Katharine's Pick w

Travel in first class with Tiffany’s leather travel accessories (passport cover, $100; luggage tag, $60; business card case, $65, card case, $65; all from

Gild your tresses with this gleaming crocheted Mercury Headband ($38,



Embrace the season with this playful Kenneth Jay Lane Garden Party Ring that features a glossy ladybug and a sparkling blue flower ($12 per week,

We adore the unabashed glamour of this Alexis Bittar Dogwood Flower Cuff ($26 per week,








Whitney's Pick

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u so




Emily 's Pick



din g s

for your big day

and the happily ever after

Perfect for wedding photobooths, favors or polaroids, Smitten Sticks are for the couple who is planning a unique, imaginative and fun-filled celebration. ($35,

After your grand exit, the trousseau takes center stage. We're happy to debut La Perla's new Luxury Bridal Collection, reminiscent of the 1920s. The pieces are offered in both white and ivory and range from $74 to $649. Online at


For bonus good wishes on your big day, choose a corresponding pendant from Dogeared Jewelry (Make a Wish Necklace Set, $60, and Healing Gem Reminder Necklace, $34, both from

Sofia Mini is a single serving of the Francis Coppola Winery's effervescent Blanc de Blancs. Each pink can comes with its own pink straw for easy sipping ($20 for a package of four,

Dark accessories will pop against a white gown. For extra drama, choose one of these stunners from Avelle. From top: Carolee Lux Triple Row Frontal Necklace ($16 per week), Alexis Bittar Large Ivy Earrings ($16 per week), Carolee Lux Graduated Drop Earrings ($12 per week), Chanel J12 Black Ceramic Watch ($237 per week)

Keep things simple and sparkling with white and gold accessories and you'll look heavenly heading down the aisle. From top: Chanel J12 Ceramic Diamond Watch ($237 per week), Kenneth Jay Lane Bib Necklace ($33 per week), Kenneth Jay Lane Large Ring ($10 per week), Kenneth Jay Lane Necklace ($26 per week)

An elegant complement to your wedding day best, the ivory Duchess Bow Bridal Clutch is the perfect size to hold all your big day essentials without overshadowing your gorgeous gown. ($105 A whimsical and modern design, every bit as captivating as a bustling, modern metropolis. ($1,472 for 100 lithographed sets,

Fluffy, handmade marshmallows that melt in your mouth. We love that SucrĂŠ customizes the colors for each season! ($5 per package,

The traditional garter gets a modern facelift with these adorable custom creations from The Garter Girl. (starting at $40,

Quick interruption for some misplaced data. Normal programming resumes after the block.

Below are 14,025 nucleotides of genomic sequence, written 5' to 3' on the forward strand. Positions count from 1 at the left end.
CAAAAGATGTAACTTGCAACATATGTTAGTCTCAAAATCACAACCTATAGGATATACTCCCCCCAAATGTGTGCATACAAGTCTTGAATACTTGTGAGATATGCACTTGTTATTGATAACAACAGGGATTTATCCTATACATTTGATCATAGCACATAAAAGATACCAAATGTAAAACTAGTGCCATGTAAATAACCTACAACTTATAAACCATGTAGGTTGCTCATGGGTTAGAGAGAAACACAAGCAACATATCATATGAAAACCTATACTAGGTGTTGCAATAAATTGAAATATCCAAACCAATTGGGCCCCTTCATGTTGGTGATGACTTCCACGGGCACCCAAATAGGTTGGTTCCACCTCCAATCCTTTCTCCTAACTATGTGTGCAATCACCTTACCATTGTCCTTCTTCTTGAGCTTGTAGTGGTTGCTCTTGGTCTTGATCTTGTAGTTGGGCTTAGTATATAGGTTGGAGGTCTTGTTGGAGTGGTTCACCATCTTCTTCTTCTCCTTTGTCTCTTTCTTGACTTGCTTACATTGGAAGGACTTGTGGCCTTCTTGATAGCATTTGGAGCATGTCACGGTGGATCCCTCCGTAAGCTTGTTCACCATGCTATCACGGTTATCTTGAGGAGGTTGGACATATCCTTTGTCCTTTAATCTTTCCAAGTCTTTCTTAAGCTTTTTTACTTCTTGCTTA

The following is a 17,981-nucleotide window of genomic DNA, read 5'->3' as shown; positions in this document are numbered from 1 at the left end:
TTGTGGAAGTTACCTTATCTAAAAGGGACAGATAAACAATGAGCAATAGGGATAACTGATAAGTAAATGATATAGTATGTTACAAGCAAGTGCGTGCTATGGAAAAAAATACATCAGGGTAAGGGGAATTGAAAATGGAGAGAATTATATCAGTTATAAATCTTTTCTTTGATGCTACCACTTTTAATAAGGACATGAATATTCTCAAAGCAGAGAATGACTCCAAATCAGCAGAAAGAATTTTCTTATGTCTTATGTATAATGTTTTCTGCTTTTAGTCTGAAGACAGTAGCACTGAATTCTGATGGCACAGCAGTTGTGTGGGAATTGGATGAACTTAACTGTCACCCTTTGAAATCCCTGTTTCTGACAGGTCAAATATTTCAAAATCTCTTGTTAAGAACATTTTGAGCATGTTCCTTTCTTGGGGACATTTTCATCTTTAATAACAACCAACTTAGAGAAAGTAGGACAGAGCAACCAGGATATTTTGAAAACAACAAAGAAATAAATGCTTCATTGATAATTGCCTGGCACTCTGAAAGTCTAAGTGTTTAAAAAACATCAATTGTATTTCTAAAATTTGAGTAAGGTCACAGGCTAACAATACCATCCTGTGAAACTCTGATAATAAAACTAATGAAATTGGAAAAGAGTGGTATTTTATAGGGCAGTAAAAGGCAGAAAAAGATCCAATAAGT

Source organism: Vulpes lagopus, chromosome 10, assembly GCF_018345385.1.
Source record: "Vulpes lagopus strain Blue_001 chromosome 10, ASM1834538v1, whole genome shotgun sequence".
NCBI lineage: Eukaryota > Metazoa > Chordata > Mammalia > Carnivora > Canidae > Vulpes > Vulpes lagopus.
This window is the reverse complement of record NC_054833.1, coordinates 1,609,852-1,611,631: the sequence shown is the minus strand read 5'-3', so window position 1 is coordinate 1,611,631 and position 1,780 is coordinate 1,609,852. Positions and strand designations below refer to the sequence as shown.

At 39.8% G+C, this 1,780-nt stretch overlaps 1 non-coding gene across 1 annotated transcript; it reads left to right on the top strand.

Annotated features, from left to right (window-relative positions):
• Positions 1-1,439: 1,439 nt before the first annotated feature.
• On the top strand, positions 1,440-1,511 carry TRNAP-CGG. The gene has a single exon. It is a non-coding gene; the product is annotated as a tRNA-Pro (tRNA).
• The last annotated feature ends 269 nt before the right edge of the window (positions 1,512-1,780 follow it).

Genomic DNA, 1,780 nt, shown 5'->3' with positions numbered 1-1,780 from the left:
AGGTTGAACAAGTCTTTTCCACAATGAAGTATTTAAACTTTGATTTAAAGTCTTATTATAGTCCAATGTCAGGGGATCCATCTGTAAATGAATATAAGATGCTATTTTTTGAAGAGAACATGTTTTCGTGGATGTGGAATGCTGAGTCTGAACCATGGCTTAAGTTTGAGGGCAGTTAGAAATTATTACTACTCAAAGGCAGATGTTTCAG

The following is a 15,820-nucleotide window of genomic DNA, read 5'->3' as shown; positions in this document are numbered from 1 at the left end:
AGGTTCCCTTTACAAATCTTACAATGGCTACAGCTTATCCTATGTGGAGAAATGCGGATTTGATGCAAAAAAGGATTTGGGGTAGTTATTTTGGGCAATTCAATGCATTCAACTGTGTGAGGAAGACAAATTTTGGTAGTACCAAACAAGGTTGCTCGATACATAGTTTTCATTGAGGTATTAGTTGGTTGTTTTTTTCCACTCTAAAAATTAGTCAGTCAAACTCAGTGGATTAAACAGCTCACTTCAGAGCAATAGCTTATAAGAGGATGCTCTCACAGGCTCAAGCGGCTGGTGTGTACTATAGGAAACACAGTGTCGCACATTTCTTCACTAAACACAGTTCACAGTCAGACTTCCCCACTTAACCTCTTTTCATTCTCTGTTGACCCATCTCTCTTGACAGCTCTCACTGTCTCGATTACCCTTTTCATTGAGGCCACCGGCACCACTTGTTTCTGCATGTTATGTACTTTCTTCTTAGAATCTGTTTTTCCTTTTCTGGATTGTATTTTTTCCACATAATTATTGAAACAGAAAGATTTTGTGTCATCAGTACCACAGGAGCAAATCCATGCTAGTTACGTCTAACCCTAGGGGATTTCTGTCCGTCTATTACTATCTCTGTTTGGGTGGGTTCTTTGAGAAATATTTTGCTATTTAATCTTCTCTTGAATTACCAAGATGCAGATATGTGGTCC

true bride confession: Dear FiancĂŠe, Your family scares the daylights out of me. I love you. I want to marry you. Not them. Love always, Me.




K Y: L O U I S V I L L E ,



F L : CA R I L L O N B E AC H ,

L A : B AT O N R O U G E ,


T X : DA L L A S ,

F L : JAC K S O N V I L L E ,

L A : S H R E V E P O R T,



G A : AT L A N TA ,

M S : JAC K S O N,




850.236.8626 904.374.0351


502.891.4556 225.246.2106





843.425.8079 864.241.4001

615.383.8004 214.999.9311 210.771.7762


W W W.C O R E N M O O R E .C O M • 2 5 0 W E S T 3 9 T H S T R E E T • S T U D I O 4 0 8 • N E W Y O R K , N Y 1 0 0 1 8 • 2 1 2 - 7 3 1 - 2 0 1 7

Photo Alix Martinez

C O R E N M O O R E at B E L L A B R I D E S M A I D

southern belle AN INTERVIEW WITH


by whitney davis


hen I was young, my mother worked at a make up counter, and I couldn’t wait until I, too, could wear makeup and be just like her. I'm still fascinated with makeup: it amazes me that, with a quick application of a few products, women have the ability to enhance and show off their natural beauty. Bobbi Brown, one of the makeup industry's most well-known names, agreed to share her tips and tricks for the big day. The biggest takeaway? Keep it simple. What is your top beauty secret? Concealer--it's the secret of the universe. Nothing brightens your face or makes you look more instantly awake. How do you define beauty? Beauty is about more than just makeup: it's about confidence. When you learn to love yourself the way you are, that's when you're at your prettiest. What are some do's and don't's for wedding day makeup? Flash photography can often emphasizes the red tones in skin, so even out the areas around the nose and mouth with a yellowbased foundation. If your dress has an open neckline, try dusting a little bronzing powder on your neck and chest for a pretty glow. Unless you're completely comfortable with them, I don't recommend using false eyelashes. What can a bride do on her wedding day to help her makeup last? Setting your concealer and foundation with a yellow-toned powder will help you look fresh all day. I also recommend using water-resistant, long-wear eye products like my No Smudge